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Sep
14
comment What article do we use before a symbol? Is it “an @” or “a @”?
@JanusBahsJacquet you're correct. I hadn't thought of that one. One thing to note: this only need apply to hanzi, since kana and hangeul characters & jamo have unique phonetic names. With hanzi, I guess one has to take the phonetic value (and dialect) from context.
Sep
9
comment Sieve vs filter? Are they opposites?
For what it's worth, functional programming (the only context in which I use the verb "filter" regularly) has the convention of filter being a function that selects the elements from a list that satisfy the given predicate. sieve is not used. Following this (and common usage, I believe) one filters the whole set of inputs. One filters for or out primes. Having said that, “one filters the naturals out primes” sounds wrong, since “out” isn't a fully-fledged preposition.
Aug
16
comment How and when did American spelling supersede British spelling in the US?
As @TimLymington points out: be careful with “tire” (“fatigue” is one synonym). Otherwise, great answer!
Jul
14
comment What article do we use before a symbol? Is it “an @” or “a @”?
@BogdanAlexandru I'd be surprised if many people in the UK used “pound”, since we already have the ‘£’ symbol. If anything, it'd be the other way round. Note that ‘#’ appears on US keyboards where ‘£’ is on UK keyboards.
Jul
14
comment What article do we use before a symbol? Is it “an @” or “a @”?
It's rare to use articles at all with Hanzi characters. They're words, after all. It'd be “How do you write “字”?”, like “How do you spell “character”?”. The occasion on which they may get an article is if one sees the character written somewhere and wants to say “I saw an\? ‘字’.”.
Jun
17
awarded  Caucus
Jun
14
comment When do I pronounce a non-existing “r” between adjacent vowel sounds?
As for why it's included in those phrases, I'll take your first example: “I saw a movie”. In non-rhotic accents, “saw” is homophonous with “soar” - /sɔː/, with the “dawn” vowel. The ‘r’ isn't pronounced because it's in the syllable coda. But when ‘r’ can become part of an onset, as in “We soar over the fields”, it sometimes is pronounced (“soar over” -> /sɔːɹˈəʊvə/). Hence, non-rhotic speakers sometimes get into the habit of using /ɹ/ as a buffer consonant between a long vowel and another vowel, because the long vowel sounds as if it was followed by a silent ‘r’. Hence /sɔː ə/ -> /sɔːɹə/.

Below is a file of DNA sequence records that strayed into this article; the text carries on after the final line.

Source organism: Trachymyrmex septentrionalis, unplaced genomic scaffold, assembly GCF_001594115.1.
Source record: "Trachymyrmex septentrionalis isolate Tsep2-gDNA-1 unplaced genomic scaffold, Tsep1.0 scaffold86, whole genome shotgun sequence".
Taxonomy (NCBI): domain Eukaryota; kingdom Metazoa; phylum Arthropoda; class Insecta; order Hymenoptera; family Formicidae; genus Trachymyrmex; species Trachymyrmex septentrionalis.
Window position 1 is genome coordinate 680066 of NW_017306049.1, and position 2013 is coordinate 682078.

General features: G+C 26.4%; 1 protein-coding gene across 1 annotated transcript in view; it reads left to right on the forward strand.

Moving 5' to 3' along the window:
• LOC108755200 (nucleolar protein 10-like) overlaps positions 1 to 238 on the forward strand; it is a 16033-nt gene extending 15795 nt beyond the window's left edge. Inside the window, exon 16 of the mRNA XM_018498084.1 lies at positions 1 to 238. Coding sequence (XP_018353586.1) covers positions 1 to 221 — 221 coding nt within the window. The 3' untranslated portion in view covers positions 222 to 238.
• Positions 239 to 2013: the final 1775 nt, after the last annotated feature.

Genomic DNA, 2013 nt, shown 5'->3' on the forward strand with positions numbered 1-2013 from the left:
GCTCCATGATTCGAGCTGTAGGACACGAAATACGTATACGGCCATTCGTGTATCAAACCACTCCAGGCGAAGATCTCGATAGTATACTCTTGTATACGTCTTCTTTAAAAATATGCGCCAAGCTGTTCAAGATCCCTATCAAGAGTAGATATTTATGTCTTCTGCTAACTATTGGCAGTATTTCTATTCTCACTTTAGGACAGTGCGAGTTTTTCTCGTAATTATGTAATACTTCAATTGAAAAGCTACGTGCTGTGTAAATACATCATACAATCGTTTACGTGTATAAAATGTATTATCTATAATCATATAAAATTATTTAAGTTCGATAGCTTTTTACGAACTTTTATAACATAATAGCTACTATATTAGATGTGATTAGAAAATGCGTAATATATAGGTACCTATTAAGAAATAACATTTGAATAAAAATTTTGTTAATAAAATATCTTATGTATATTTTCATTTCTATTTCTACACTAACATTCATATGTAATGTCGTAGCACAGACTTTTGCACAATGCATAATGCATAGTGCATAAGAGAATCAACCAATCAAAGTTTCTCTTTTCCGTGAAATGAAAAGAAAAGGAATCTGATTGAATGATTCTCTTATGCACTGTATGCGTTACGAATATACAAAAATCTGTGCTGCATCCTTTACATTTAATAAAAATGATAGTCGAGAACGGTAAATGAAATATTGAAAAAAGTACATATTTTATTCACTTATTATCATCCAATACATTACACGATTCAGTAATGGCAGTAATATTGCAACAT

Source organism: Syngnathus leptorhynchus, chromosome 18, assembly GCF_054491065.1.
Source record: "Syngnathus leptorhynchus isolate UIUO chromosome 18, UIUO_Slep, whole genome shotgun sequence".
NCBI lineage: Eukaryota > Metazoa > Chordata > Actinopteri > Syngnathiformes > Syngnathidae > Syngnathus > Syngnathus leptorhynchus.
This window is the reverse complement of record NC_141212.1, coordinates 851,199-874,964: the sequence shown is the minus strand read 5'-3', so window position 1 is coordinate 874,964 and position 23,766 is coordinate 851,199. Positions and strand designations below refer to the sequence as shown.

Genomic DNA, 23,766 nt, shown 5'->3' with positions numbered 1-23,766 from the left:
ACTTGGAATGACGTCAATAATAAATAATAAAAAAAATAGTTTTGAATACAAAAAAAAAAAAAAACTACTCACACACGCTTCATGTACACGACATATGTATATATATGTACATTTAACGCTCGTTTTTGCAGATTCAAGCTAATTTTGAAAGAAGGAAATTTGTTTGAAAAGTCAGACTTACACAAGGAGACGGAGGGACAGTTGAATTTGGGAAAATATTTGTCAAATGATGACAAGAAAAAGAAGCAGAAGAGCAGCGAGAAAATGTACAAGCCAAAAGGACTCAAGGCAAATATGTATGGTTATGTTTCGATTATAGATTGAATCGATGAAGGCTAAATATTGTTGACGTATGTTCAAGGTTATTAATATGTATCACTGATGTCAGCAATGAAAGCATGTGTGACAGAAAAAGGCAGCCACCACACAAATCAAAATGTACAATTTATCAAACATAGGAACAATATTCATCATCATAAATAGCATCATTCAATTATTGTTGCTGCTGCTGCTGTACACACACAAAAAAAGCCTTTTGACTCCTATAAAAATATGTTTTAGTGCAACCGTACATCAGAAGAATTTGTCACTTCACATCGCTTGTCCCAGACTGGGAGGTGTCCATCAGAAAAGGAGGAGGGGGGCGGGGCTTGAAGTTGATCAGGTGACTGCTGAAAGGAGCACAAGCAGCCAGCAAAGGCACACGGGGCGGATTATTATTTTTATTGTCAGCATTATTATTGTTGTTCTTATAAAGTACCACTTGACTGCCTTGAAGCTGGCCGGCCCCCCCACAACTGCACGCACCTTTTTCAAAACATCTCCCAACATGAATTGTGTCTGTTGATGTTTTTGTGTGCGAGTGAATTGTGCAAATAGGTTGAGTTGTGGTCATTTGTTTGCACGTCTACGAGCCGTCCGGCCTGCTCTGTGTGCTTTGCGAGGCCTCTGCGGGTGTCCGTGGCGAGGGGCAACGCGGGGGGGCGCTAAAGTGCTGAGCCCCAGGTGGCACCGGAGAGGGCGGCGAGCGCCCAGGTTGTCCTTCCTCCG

Apr
21
comment Is the use of future tense (especially “will” and “shall”) going out of grammar?
On “shall” vs “will”: the issue is usually covered up by condensing them both down to “'ll”. It's rare to hear “I will”, rather than “I'll” (unless “I will.” is the whole sentence). In writing, I may prefer “name will” to “name'll” because it looks better, and some people might speak like that. For me, it's [əɫ] in any case.
Feb
27
awarded  Commentator
Feb
27
comment Is there a plural for logic?
Why not loadLogicUnits?
Feb
27
comment Is “legit” a legitimate word?
A noun? How so?
Feb
25
awarded  Teacher
Feb
25
awarded  Yearling
Jan
11
accepted What is the correct pronunciation of “AJAX”?
Nov
24
awarded  Notable Question
Oct
4
comment Why is there a “ph” in “cipher”?
So does this fit with the other answer?
Oct
3
accepted Why is there a “ph” in “cipher”?
Oct
3
asked Why is there a “ph” in “cipher”?
Feb
23
awarded  Popular Question
Dec
3
comment First syllable of “gravity”
So, you're saying that English generally doesn't end syllables with /æ/, and that is why the /v/ is placed after it, in the same syllable. I'm usually fine ending syllables with /æ/, or it might be that I change it to /ə/.